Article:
The Wind in the Willows comes to TwyfordBy Caroline Cook
December 13, 2012
Animals will be scampering around Twyford this winter when Toad, Ratty and Mole arrive in the village.
Actors from Twyford and Ruscombe Theatre Group will be donning whiskers, ears and tails for a festive production of The Wind in the Willows.
“We are already selling well and I think it’s because it’s The Wind in the Willows,” says director Richard Coleman.
“As a story it’s very traditional and the youngsters love it. Lots of them go to Henley for the exhibition,” he adds, referring to the Wind and the Willows walk-through exhibition at the River and Rowing Museum in Henley.
Wind in the Willows author Kenneth Grahame grew up in Scotland but went to live with his grandmother in Cookham Dean, near Henley, after his mother died.
It is thought the Kenneth drew inspiration for Wind in the Willows from the area with Mapledurham House believed to be the basis for Toad Hall.
“We’re keeping it traditional and just adding a few little bits in,” says Richard. “I have added some panto themes to the show, although of course they will not be revealed unless you’re in the audience,” he says, with a smile. “There will of course be the ‘he’s behind you’ and ‘oh no it isn’t, oh yes it is,’ too and we've added some music.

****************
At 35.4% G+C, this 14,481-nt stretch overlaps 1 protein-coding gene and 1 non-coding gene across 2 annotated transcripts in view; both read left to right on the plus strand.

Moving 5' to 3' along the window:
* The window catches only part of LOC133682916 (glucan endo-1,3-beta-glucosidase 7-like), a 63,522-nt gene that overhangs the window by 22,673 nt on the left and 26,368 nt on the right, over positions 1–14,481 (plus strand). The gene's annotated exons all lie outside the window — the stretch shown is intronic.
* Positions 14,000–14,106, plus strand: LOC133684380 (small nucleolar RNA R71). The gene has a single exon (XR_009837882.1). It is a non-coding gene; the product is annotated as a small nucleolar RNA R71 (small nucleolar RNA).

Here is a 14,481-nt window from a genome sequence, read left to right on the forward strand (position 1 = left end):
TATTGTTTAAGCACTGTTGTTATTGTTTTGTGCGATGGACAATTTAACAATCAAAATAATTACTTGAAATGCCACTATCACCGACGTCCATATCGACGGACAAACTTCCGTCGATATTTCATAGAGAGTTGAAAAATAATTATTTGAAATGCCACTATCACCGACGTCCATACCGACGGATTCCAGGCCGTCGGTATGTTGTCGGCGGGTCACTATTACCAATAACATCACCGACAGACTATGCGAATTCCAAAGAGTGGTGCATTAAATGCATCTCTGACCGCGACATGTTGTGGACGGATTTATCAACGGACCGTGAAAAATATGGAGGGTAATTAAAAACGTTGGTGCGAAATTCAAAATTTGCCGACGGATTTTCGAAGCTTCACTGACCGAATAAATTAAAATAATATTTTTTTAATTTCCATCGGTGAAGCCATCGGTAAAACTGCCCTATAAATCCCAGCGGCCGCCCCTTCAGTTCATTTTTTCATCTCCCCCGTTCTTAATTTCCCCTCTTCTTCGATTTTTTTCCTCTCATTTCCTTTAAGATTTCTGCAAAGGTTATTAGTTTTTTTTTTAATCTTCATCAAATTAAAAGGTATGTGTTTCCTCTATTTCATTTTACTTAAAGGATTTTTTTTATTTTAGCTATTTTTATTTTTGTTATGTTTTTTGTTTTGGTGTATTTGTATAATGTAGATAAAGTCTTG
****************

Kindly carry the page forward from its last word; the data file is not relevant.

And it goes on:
“There are some songs in the script but I have been raiding my own rock and folk catalogue in my head too.”
For Richard the show will be a nostalgic production as he starred in a version of the tale more than 20 years ago.
“I played the chief weasel,” he says. “We’ve been trying to work out how many years ago it was because my daughter had the first line in it and she was five or six at the time.
“Now she’s 34 and is helping me choreograph this year’s show.”
With just a few weeks to go until the curtain goes up the cast are busy learning lines and working out the best way to paint on their whiskers.
“We’re keeping it simplistic,” says Richard. “They are all going to have ears and noses and whiskers but I said it would be like Laura Ashley meets Beatrix Potter, floral dresses and things. We didn’t want lots of people running round in onesies, that would have been awful,” he jokes.
Loddon Hall will become Toad Hall for the night as Mole and Ratty set off on a fine spring day to visit the wealthy but conceited Mr Toad.
When Mr Toad catches sight of a motor car he becomes obsessed with the new craze and the encounter sparks a downward spiral which seems him thrown in jail. With Mr Toad out the picture the weasels move in on Toad Hall but can Mole, Ratty and their pal Badger save the day?
Richard says audiences will have to wait and see but he promises plenty of fun and frivolity to banish the post-Christmas blues.
“It’s good because post-Christmas everyone might be feeling down and they can all come to the panto and cheer up,” he says.
“It brings Christmas into January quite well.
“A lot of people do pantos before Christmas but it’s always a mad rush because you are trying to get yourself ready too. But by the time New Year comes that’s all behind you and everyone can relax and enjoy the show.”
Wind and the Willows is at London Hall in Loddon Hall Road from Thursday, January 10, to Saturday, January 12. Tickets range from £6.50 to £9. To book call 0118 328 2825